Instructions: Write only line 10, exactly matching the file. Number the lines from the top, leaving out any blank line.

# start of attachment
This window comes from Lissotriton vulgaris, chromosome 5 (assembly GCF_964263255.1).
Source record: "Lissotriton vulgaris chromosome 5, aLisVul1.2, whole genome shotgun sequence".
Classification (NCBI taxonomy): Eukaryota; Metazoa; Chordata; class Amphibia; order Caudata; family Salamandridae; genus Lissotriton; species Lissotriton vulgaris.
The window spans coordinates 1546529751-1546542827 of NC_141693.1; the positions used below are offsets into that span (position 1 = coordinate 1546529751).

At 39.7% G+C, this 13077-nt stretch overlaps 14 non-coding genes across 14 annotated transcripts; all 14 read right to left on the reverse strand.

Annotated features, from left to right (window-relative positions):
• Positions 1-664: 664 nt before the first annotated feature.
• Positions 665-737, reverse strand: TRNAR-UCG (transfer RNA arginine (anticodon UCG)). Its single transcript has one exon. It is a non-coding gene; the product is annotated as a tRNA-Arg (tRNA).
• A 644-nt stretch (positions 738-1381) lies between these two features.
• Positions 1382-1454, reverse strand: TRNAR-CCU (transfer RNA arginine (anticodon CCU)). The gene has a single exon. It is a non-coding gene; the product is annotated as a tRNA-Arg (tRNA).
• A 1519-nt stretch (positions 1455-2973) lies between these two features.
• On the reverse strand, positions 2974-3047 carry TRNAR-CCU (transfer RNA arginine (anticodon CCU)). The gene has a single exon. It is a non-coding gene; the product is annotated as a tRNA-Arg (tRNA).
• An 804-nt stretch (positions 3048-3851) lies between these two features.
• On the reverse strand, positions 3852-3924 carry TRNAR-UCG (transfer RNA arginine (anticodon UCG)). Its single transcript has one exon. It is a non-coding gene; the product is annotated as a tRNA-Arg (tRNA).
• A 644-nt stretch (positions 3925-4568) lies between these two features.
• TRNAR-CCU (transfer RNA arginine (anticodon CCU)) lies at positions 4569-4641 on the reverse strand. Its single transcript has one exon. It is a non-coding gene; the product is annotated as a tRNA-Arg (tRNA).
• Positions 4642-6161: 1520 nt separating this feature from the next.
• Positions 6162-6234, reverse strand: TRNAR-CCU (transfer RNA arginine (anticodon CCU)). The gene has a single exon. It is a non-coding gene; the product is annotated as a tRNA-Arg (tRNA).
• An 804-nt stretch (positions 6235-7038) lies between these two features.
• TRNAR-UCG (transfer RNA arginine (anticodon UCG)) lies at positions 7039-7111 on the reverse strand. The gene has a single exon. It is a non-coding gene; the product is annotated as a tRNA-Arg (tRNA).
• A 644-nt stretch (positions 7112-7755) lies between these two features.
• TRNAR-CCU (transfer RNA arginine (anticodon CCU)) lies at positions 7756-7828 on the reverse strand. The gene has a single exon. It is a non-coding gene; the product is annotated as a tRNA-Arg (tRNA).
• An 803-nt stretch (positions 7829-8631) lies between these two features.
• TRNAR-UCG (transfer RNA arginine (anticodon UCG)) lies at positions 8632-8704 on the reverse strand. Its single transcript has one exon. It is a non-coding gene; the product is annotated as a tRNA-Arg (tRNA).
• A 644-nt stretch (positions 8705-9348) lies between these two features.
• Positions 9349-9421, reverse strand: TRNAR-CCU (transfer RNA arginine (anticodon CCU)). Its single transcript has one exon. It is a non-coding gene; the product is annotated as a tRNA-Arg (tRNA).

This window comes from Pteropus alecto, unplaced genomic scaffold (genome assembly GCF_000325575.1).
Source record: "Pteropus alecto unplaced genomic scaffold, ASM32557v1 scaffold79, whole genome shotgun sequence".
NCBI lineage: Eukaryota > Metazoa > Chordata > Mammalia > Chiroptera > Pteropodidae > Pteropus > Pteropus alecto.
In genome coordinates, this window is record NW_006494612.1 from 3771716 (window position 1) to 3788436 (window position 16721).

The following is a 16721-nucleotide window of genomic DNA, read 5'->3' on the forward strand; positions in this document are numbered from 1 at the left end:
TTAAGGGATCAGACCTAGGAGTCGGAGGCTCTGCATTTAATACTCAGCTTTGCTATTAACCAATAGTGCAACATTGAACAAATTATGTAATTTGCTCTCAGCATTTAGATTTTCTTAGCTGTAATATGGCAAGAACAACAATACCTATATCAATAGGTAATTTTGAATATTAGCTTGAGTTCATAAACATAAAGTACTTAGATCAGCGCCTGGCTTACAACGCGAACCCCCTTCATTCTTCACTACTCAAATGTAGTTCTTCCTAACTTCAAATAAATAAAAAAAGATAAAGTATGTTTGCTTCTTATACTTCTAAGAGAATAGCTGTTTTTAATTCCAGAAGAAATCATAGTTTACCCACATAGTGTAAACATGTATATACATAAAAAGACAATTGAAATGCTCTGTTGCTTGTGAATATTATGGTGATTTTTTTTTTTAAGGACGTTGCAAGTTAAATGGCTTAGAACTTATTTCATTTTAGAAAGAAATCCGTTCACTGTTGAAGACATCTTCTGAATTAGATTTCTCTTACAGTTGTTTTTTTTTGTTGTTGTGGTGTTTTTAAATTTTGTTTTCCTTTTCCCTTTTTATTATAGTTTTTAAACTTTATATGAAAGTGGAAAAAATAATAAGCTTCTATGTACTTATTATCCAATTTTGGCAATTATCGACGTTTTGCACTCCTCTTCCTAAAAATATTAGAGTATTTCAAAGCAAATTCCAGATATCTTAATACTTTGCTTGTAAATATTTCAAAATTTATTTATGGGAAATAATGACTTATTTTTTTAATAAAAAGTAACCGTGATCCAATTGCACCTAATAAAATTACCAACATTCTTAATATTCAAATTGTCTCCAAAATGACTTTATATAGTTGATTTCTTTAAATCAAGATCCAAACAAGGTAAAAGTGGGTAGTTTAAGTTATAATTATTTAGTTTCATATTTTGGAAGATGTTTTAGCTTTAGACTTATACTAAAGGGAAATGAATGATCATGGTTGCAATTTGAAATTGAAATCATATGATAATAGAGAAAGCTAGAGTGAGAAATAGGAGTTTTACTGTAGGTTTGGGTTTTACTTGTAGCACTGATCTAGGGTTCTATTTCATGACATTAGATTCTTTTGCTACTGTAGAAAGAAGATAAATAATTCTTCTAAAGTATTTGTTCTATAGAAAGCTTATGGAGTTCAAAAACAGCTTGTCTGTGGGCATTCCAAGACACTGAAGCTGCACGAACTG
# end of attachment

• Positions 1382-1454, reverse strand: TRNAR-CCU (transfer RNA arginine (anticodon CCU)). The gene has a single exon. It is a non-coding gene; the product is annotated as a tRNA-Arg (tRNA).